Monday, July 15, 2013

Falling through the air, clutching the live grenade, waiting for the end

Happy break! Great time to be a Yankee fan, eh?

Everything is collapsing - our hitting, pitching, even the defense - and that pellet bomb -  Bud Selig's suspension surprise - is about to go boom.

You knew they'd never pull the pin before or during the All-Star break, the Commissioner's annual victory lap, when Selig handpicks one TV toady for his interview, and then tells the world what a wonderful job he's doing (for that $25 million plus salary). Thus, baseball's "rising young stars" - aka, the cheap ones, who have not yet scored their big contracts - can play in an unsoiled spotlight.

Next week, there will be no reason to wait. The longer MLB delays announcing its 20 to 25 player suspensions - as the news leaks keep saying - the more that bomb will distort or destroy the 2013 pennant race.  If they wait too long, they'll blow up the entire season, and some fans, teams and writers might not join the automatic cheers of support, which the courtiers lead, like a Jumbotron projecting the word "NOISE" to a sold-out crowd. 

Let's face it: The arbitrary focus of this Miami probe means it could hit the Yankees hardest. One beauty of random MLB drug tests was that teams faced them equally. But this investigation centers around one "clinic" that went kaput, and a notebook fell into the hands of an enterprising journalist. If there are other "clinics" out there that didn't go bankrupt, well, they stayed secret.

Do I sound cynical? I apologize. Why should anybody be cynical about a war on drugs? I mean, hasn't humanity historically been able to solve the problem?

What we do in these massive campaigns is simple: Wes burn a few scapegoats on the village green - unpopular, high-profile celebrities make the neatest flames - and scream indignation, while everybody shakes their head and then goes home to toke up and celebrate the victory.

The big bad Yankees and their personal financial foil, Alex Rodriguez, make the perfect poster children for MLB's future marketing campaign that it is a sport cleansed of performance enhancing drugs. If they can blow up the Yankees for two to five years - and the Steinbrothers, by cutting payroll and ditching A-Rod, could actually make more money -  they can say baseball is saved, and then go back to the business of looking the other way.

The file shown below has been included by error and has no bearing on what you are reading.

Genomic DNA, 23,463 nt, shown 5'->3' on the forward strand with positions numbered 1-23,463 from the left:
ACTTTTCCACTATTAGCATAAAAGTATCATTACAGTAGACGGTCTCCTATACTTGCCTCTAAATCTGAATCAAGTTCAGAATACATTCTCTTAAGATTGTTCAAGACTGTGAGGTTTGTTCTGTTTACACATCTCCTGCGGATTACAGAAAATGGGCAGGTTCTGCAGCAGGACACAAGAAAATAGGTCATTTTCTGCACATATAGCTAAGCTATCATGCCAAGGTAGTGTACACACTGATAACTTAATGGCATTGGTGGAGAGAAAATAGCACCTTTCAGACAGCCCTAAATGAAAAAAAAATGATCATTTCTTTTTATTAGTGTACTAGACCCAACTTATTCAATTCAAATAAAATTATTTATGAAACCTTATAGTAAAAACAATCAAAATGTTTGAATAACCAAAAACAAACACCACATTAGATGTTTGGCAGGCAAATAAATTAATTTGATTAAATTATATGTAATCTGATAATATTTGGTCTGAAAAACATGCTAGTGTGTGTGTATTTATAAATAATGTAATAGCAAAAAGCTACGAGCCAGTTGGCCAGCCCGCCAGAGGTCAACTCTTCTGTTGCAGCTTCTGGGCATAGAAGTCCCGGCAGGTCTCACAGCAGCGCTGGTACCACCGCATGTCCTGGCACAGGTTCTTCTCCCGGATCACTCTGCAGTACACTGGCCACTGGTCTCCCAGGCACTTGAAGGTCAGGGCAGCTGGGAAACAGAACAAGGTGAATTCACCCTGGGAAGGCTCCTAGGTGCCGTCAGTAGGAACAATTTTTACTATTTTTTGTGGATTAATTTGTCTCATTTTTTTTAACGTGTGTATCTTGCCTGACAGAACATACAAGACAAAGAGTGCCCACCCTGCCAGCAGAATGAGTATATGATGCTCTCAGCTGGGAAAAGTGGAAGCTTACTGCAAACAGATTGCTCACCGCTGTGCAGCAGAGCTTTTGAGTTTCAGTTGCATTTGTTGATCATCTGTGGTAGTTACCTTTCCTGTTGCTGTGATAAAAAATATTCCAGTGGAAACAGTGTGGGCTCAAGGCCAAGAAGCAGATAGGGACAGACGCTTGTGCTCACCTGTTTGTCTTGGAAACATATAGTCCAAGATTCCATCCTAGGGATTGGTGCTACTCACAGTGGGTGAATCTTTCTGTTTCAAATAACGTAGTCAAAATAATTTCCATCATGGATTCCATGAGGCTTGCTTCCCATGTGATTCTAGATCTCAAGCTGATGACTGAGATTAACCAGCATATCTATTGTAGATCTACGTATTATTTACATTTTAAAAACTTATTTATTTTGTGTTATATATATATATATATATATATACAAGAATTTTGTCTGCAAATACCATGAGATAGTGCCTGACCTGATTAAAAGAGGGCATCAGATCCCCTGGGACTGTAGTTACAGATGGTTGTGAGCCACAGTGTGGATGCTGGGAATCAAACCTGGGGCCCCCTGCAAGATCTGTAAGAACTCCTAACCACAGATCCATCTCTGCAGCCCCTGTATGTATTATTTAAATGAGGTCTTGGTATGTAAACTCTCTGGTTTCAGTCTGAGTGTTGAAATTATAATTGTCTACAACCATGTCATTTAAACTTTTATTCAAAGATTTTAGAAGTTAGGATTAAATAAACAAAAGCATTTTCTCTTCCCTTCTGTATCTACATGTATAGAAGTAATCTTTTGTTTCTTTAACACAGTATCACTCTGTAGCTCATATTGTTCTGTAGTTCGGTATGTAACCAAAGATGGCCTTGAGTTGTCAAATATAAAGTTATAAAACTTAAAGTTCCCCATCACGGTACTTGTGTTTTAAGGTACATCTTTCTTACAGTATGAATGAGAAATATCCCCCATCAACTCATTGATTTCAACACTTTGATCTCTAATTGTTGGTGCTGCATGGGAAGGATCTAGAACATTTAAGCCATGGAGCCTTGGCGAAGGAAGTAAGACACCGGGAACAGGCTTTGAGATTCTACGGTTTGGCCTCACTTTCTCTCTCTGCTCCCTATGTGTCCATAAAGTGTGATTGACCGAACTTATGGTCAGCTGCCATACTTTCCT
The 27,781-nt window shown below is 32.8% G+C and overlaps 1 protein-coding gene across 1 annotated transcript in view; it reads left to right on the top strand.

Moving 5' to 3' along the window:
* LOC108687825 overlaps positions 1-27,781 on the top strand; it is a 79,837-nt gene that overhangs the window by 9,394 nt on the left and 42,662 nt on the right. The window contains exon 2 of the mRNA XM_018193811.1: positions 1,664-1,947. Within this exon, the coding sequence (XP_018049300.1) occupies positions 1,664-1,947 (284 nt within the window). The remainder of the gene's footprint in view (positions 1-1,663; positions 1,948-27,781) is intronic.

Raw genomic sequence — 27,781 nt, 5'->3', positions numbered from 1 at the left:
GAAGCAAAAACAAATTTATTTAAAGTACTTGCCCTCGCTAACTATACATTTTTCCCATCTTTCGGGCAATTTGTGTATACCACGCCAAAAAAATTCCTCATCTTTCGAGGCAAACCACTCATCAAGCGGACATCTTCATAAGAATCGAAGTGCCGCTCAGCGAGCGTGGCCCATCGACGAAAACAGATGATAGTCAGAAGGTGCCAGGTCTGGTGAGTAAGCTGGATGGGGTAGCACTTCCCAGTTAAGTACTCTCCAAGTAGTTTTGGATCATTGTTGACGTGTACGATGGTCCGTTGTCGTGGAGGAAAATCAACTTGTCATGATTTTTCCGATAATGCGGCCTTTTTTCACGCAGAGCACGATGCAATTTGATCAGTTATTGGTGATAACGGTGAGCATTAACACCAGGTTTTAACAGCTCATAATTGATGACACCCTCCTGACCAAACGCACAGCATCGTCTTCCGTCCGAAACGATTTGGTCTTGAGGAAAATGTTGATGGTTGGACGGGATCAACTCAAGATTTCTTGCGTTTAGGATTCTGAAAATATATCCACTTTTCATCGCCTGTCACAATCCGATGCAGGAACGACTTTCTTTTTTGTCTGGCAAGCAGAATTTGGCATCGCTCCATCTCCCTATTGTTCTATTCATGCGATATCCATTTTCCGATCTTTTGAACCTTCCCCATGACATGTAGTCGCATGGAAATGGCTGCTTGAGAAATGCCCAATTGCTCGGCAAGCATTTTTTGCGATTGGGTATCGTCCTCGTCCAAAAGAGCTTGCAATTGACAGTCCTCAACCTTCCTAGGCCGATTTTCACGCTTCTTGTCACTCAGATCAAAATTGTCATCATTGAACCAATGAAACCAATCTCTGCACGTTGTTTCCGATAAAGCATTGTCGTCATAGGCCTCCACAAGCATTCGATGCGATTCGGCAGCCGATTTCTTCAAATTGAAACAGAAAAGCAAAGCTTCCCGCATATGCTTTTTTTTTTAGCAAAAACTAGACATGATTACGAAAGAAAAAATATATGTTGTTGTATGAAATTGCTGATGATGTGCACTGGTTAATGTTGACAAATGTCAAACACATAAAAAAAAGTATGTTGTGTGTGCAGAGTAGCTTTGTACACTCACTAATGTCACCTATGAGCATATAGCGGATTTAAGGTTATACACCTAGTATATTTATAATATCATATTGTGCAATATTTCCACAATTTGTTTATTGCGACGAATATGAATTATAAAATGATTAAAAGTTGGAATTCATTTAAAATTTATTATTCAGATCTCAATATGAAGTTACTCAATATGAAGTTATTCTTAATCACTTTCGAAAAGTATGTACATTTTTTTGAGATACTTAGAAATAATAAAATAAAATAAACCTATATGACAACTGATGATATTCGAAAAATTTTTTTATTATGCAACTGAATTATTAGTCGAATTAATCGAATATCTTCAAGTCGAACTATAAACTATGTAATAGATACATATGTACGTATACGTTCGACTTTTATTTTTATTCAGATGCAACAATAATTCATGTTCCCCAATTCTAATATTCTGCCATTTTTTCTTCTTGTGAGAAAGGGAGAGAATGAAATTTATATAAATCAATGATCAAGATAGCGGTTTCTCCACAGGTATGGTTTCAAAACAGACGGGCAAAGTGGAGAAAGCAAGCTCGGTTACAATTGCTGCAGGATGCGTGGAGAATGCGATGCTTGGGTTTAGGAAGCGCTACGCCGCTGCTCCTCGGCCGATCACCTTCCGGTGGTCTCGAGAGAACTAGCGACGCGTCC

Damn, I did it again. I fell into cynicism. The idea of Luis Cruz at 3B for the next three months will do that to you.

Still, it will be interesting to see if Big Papi gets plunked. You see, I think a bunch of MLB juicers will skate. They simply used a  different "clinic," and they've now had months to shore up potential leaks, to be certain no alternative newspaper reporters ever unearth a notebook.

So here we are, the mighty Yankees, falling in the air, headed for the AL East cellar, grasping now for that lowly one-game-season Wild Card birth (in another city.) It's finally clear to me that A-Rod isn't coming back. Maybe Cervelli, too. Maybe others. Who knows what names, guilty by implication, will vault out of this mix? Right now, the names on that list are the biggest intangible - bigger than the trade deadline - of the pennant race. 

This will be the year that MLB won the war on drugs by wrapping every sin into a dummy, which wears Yankee uniform Number 13, and then setting it ablaze in the village square. Gather around, kids. Soon after the All-Star game, the fireworks show will begin.


Rex Reed said...

5 star post. emmis!

Roger B. said...

Was at the game yesterday. Spent a lot of time in the Yankee Museum trying to find the Andy Kosco autographed ball. Where have you gone, Andy Kosco? The Yankee Nation turns its lonely eyes to you.

KD said...

And yet the countdown to A-Rod's return in the sidebar shows just a few hours more than 3 days. I think I'll stick with that.

el duque said...

Oh, jeez, I forgot about the countdown. It made sense at the time.